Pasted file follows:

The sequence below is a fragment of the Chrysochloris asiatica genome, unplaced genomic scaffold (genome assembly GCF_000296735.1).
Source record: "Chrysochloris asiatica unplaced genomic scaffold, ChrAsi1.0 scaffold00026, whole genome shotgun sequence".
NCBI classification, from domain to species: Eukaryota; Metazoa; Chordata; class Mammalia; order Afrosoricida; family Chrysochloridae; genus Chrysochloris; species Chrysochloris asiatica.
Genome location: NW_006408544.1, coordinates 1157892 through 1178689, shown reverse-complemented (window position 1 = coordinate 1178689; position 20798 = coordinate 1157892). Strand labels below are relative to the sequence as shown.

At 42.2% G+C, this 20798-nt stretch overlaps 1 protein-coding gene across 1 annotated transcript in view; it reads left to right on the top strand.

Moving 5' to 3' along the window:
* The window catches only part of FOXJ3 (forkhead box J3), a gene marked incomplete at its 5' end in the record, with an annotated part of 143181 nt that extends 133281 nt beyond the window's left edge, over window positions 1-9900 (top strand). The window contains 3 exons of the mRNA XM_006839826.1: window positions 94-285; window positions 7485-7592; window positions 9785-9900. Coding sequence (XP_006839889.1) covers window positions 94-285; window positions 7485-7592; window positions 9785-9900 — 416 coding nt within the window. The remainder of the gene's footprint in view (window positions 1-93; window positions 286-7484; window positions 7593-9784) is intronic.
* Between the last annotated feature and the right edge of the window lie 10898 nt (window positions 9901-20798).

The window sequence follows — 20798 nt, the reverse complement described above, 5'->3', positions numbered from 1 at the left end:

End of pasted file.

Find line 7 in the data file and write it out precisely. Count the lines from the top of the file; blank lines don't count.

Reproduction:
* The window catches only part of FOXJ3 (forkhead box J3), a gene marked incomplete at its 5' end in the record, with an annotated part of 143181 nt that extends 133281 nt beyond the window's left edge, over window positions 1-9900 (top strand). The window contains 3 exons of the mRNA XM_006839826.1: window positions 94-285; window positions 7485-7592; window positions 9785-9900. Coding sequence (XP_006839889.1) covers window positions 94-285; window positions 7485-7592; window positions 9785-9900 — 416 coding nt within the window. The remainder of the gene's footprint in view (window positions 1-93; window positions 286-7484; window positions 7593-9784) is intronic.